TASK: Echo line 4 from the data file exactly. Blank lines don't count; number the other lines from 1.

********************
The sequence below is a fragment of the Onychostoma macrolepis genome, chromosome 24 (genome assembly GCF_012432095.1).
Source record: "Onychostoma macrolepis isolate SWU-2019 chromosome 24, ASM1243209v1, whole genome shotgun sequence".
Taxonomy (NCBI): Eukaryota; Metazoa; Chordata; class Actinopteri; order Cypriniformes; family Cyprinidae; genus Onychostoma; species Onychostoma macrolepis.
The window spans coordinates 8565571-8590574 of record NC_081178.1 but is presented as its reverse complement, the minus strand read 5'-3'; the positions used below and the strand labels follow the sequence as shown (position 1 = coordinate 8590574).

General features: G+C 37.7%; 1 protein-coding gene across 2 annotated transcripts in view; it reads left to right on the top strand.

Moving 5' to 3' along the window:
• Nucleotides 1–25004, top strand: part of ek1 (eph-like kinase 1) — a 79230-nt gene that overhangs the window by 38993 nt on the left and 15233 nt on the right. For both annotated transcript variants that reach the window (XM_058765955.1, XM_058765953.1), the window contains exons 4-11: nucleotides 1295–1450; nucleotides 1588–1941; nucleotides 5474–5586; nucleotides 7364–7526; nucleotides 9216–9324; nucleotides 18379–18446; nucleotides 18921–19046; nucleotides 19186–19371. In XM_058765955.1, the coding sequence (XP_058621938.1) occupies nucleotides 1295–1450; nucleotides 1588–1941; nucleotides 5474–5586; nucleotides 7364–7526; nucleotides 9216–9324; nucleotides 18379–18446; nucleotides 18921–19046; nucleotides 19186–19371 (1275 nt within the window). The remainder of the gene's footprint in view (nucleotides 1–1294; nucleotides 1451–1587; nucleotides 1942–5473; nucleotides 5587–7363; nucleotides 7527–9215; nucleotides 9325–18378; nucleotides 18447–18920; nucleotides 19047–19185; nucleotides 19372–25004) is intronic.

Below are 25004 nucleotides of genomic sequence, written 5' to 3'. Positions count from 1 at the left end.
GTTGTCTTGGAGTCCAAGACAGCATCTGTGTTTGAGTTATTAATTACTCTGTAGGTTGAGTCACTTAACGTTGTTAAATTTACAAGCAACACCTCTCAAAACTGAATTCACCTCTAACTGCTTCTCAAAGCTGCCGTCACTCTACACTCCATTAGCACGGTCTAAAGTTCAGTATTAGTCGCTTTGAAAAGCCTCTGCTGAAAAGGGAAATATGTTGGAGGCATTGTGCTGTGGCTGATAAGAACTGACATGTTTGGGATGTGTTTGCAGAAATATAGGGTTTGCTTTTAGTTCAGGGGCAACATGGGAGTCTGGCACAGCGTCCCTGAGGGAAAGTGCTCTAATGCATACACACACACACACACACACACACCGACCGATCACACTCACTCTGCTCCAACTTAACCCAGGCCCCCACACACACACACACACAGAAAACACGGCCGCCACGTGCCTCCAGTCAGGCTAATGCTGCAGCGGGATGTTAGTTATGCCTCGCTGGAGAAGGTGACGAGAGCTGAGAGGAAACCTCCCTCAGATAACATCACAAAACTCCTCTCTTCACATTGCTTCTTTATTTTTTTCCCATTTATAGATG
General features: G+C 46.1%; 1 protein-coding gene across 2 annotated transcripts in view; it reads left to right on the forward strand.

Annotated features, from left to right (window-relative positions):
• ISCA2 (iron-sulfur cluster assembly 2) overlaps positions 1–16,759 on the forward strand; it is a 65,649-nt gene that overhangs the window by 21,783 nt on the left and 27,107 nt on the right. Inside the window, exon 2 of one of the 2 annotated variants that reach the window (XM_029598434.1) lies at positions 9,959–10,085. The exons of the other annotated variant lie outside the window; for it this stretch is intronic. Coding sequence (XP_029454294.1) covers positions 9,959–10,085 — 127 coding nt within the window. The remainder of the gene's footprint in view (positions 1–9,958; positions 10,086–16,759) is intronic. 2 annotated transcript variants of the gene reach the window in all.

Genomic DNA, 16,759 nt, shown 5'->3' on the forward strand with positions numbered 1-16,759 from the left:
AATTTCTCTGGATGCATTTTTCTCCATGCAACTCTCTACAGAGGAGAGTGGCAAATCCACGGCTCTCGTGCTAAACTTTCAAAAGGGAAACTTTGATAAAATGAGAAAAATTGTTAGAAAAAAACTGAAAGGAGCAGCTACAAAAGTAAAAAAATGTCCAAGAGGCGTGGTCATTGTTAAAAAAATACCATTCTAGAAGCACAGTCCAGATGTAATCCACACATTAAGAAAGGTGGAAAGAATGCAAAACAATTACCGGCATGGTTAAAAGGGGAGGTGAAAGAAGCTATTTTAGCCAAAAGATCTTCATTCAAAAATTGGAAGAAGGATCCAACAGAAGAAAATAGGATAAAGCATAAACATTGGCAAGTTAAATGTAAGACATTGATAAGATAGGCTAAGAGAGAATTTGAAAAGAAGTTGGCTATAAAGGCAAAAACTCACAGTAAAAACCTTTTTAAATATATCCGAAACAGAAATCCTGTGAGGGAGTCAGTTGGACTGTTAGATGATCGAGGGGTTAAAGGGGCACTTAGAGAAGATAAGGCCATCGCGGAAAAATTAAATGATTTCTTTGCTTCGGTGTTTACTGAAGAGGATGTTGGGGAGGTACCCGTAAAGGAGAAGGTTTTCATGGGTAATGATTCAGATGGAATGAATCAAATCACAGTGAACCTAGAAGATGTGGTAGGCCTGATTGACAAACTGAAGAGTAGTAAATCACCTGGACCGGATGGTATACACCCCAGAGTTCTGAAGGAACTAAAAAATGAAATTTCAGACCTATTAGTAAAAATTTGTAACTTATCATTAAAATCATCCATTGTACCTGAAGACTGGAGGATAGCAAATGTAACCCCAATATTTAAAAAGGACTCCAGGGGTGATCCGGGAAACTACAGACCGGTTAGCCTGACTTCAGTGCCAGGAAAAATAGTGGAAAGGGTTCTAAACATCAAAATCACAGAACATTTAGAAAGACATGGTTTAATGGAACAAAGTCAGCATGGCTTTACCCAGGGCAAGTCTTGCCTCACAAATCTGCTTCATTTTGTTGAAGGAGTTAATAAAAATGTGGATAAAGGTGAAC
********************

The window spans coordinates 8565571-8590574 of record NC_081178.1 but is presented as its reverse complement, the minus strand read 5'-3'; the positions used below and the strand labels follow the sequence as shown (position 1 = coordinate 8590574).